Matt Johnson was diagnosed with congenital heart defects shortly after birth. He battled heart issues throughout his life, undergoing numerous surgeries and never knowing what it was like to be healthy and feel good. He received a heart transplant at UMMC in 2018 at the age of 34, which has finally allowed him to live a normal life. He and his mother, Jane Johnson, a Board member of Second Chance for Life, share their perspectives on this transformative journey.
Matt Johnson: Living My Life to The Fullest
Prior to my transplant, I lived a life burdened by limitations - mostly physical. For anyone who has met me post-transplant, I bet they could never imagine Matt Johnson not living life to the fullest, or being told he cannot do something. For many who knew me pre-transplant, they would tell you that is exactly what I did. What they didn’t know is that I was fighting twice as hard and hid my emotions to prove that I could be that person. To be the person I wanted to be.
From the moment I took my first walk down the hall of the ICU post-transplant I could feel a difference. I felt what “normal” felt like for the first time in 34 years. For the first time, I was healthy. And for the first time, my family and I knew it was true. Pushing that wheelchair (because they made me use it), with wires and tubes hanging out of me looking like something you would see behind your mid-90s TV/Stereo console, I was on Cloud 9. I never wanted that feeling to end. And I haven’t let it end.
Transplant has provided me with a quality of life that I once worried I may never have the privilege of experiencing. With a tremendous amount of love, prayer, support from my family and friends, and of course the selfless decision of my donor and their family, I have been blessed with so many opportunities since receiving my heart in November of 2018. Family traditions have carried on, and new experiences are continuing to bring joy and happiness into my life. None more notable than marrying the girl of dreams and starting a life together. All possible only by way of this incredible journey. It’s not easy and it’s not quick, but the ups and downs and emotional tests have made me a better person. Sure, this second chance at life comes with some limitations, but none compared to the newly found expectations.
Jane Johnson: Reflections Of a Mother And Caregiver
Our lives changed forever on April 23, 1986. Matt was four months old and was failing to thrive after presumably delivering as a healthy newborn. We were referred to a pediatric cardiologist at Minneapolis Children’s Medical Center, and by the end of the day learned that Matt had complex congenital heart defects. His first surgery occurred 4 days later after stabilizing his heart failure.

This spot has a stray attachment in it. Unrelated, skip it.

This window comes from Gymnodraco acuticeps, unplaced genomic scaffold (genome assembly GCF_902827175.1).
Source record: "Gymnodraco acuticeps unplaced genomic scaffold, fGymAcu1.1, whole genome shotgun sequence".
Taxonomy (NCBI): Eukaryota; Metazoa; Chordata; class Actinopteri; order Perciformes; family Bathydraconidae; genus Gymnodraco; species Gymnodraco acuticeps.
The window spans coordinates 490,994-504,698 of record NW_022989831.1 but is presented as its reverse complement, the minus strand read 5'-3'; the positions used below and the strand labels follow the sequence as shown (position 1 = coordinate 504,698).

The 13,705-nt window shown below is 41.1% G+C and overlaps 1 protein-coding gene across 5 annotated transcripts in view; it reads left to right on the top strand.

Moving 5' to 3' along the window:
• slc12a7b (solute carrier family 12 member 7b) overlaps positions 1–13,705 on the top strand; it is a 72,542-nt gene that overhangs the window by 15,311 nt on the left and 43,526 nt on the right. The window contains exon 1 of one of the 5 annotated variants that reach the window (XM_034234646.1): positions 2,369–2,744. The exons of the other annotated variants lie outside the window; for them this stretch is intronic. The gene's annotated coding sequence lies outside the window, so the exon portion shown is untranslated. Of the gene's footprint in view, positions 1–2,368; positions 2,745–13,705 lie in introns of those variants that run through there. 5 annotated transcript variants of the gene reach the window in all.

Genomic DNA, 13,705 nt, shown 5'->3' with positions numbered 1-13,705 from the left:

For the next 32 years we would experience multiple surgeries, heart caths, pacemaker procedures, and cardioversions as Matt began to experience rapid heart rates due to his enlarging heart. Transplant became apparent when he experienced a cardiac arrest while waiting for a flight home from Sacramento, California following a friend’s wedding. An AED and three nurses waiting at the adjacent gate saved his life.
Matt entered the hospital on February 23, 2018, to wait for his heart. Nine months later, on November 16, 2018, he was successfully transplanted, and has been leading an amazingly healthy life since. He married the human resources person at his job who arranged his leave of absence and disability benefits.
Caregiver implies many tasks inherent in fulfilling this role. Getting to appointments, giving meds, and advocating for Matt for others to understand his limitations are some of my most memorable tasks. Learning to be present is what I remember most and still strive for, as the role of caregiver is forever. Caregiver can imply responsibility, obligation, and accountability, but what I have learned as important and productive is to inspire hope. I learned early that I had to be hopeful for Matt, my family, and me to take this journey. As a result, my faith grew immensely, and subsequently became life changing for me. I treasure the memories of successes as well as the dark moments because each reminds me of the multiple blessings we have received over the years. Outcomes may not unfold as we wish, but looking for the meaning in the experience can be healing.
Matt has never complained about his condition. He has not allowed it to define him or limit him. He faces every day with courage and grace and continually inspires our family and others to meet the challenges of life with hope and appreciate the gifts that challenges may deliver.